Patients who have bariatric surgery or weight-loss surgery can improve their heart health and reduce their risk for heart disease.
In 9 out of 10 patients, weight-loss surgery can improve blood sugar and heart function. Surgery can lower blood pressure, cholesterol and reduce sleep apnea. Also, the American Heart Association supports weight-loss surgery for obese people who cannot lose weight by traditional methods.
Additionally, a Cleveland Clinic study shows bariatric surgery contributes to the reduction of acute care for heart failure, coronary artery disease and hypertension that happens long after the weight-loss surgery.
The results indicate that patients who had bariatric surgery had lower death rates after a heart attack and stroke. In addition, hospital stays were reduced for patients who had weight-loss surgery and had later heart events. “This shows that even if the patient has a heart attack or a stroke, the patient who has had bariatric surgery before that event will survive better,” said Dr. Ali Aminian, a Cleveland Clinic bariatric surgeon.
Also, a study by the American Society of Metabolic and Bariatric Surgery suggests that reduction to heart attack risk can last as long as 7 years. In March 2020, the European Heart Journal published the largest study of bariatric patients. That study found 60% fewer fatal and non-fatal heart attacks and strokes for an average of 11 years after surgery.
Cardiac Rehabilitation and Weight Loss
The American Heart Association recognizes cardiac rehabilitation services as a medically supervised program designed to improve heart health. It has three parts: exercise, heart-healthy living and stress reduction.
One way to reduce risk factors include weight loss, which can help lower blood pressure and improve cholesterol and blood sugar. According to an article in Chest Journal, obesity stems from genetic, biological and behavioral factors. Studies have also found that treatments to achieve weight loss, such as diet, lifestyle and behavioral therapy, are ineffective in treating obesity and cardiovascular risk in the long term. Challenges to these treatments are common in morbidly obese patients with a Body Mass Index (BMI) of more than 40.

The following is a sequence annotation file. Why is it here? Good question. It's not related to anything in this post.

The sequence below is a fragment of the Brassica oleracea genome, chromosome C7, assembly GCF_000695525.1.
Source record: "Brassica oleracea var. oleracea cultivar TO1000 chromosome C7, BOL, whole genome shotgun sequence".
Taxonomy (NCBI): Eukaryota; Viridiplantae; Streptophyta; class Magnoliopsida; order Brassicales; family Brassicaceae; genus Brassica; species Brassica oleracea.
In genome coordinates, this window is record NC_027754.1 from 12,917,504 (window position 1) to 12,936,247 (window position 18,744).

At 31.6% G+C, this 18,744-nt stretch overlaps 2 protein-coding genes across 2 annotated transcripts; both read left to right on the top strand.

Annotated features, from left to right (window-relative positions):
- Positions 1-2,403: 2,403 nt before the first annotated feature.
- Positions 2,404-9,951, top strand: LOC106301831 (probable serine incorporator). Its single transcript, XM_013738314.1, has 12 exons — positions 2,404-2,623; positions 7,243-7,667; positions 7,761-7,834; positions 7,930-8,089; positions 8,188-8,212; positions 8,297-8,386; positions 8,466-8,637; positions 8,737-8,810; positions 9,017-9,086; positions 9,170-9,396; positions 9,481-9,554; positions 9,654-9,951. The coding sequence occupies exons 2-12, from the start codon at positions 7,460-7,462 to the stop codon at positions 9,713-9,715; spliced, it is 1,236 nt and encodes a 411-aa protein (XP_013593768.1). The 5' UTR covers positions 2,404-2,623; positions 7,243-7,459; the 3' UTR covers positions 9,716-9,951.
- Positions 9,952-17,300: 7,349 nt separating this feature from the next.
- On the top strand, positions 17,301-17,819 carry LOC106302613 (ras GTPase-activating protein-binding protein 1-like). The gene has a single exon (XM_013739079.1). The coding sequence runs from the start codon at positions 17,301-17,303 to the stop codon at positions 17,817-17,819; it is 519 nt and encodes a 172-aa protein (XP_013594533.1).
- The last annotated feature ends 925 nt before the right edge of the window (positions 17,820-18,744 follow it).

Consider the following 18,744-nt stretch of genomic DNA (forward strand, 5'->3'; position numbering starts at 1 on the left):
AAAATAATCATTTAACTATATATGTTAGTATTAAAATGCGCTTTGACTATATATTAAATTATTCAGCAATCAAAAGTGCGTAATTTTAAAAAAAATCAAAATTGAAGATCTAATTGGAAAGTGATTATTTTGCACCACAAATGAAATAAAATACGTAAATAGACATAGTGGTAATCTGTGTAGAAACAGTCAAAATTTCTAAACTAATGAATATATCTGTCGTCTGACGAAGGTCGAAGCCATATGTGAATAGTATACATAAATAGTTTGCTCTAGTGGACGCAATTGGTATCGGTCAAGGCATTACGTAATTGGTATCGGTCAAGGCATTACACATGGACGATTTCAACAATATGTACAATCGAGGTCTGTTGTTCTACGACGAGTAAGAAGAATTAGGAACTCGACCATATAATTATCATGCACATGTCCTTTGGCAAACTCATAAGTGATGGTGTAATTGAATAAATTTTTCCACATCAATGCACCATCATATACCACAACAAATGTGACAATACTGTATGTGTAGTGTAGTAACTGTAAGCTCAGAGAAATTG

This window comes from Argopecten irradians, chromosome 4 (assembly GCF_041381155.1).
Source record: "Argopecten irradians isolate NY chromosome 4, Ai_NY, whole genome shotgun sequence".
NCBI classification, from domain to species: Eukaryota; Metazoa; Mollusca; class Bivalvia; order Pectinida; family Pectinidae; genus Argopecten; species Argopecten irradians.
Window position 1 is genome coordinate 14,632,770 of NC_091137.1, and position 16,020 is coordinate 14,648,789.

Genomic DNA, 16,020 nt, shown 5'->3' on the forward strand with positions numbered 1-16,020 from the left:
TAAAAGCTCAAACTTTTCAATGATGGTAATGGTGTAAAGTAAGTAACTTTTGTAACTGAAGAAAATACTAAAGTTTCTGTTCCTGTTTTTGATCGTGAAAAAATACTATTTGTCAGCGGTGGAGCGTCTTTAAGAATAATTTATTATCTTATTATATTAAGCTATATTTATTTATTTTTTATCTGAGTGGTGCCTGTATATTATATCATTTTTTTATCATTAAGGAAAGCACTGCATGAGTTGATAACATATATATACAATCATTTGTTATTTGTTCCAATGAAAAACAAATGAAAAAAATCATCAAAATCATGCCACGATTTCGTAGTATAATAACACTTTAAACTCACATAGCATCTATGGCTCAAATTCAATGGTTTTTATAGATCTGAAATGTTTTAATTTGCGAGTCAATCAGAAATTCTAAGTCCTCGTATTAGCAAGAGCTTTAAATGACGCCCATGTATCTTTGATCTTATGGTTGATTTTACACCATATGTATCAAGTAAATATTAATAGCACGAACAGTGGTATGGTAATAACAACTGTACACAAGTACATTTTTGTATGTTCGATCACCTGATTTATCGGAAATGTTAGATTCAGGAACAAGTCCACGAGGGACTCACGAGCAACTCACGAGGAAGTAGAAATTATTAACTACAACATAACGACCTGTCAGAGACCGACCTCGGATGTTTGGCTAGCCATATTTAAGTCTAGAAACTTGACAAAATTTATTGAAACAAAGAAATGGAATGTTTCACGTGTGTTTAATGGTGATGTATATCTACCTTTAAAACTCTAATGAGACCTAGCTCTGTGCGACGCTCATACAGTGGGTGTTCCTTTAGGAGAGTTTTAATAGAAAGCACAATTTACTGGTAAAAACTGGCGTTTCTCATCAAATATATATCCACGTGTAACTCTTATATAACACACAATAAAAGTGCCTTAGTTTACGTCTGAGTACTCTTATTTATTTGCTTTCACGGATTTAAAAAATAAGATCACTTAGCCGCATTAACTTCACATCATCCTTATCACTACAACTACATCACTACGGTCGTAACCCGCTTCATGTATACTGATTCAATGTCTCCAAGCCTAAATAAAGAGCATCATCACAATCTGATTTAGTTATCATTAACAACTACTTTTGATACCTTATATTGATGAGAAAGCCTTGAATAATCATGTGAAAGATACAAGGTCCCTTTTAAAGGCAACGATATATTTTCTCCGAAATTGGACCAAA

A study published in Frontiers in Cardiovascular Medicine found that substantial weight loss achieved with bariatric surgery can prevent morbidities related to a variety of cardiovascular diseases, such as myocardial infarction, stroke, heart failure and hypertension.
How Weight-loss Surgery Benefits the Heart
Obese patients who already have a history of heart disease can benefit from weight-loss surgery. With evaluation, cardiologists and bariatric surgeons can determine the safety and risk of surgery for obese patients with existing heart conditions. Patients with heart conditions are often unable to exercise and have little chance of significant weight loss.
Bariatric surgery even helped patients unable to have heart transplants due to high BMI. For some, losing weight improved heart function enough that they no longer needed a transplant.
The success of weight-loss surgery includes follow-up and post-bariatric care. Post-surgery exercise is critical to maintain muscle mass and cardiovascular fitness. Supplements and vitamins are essential to maintain proper, balanced nutrition.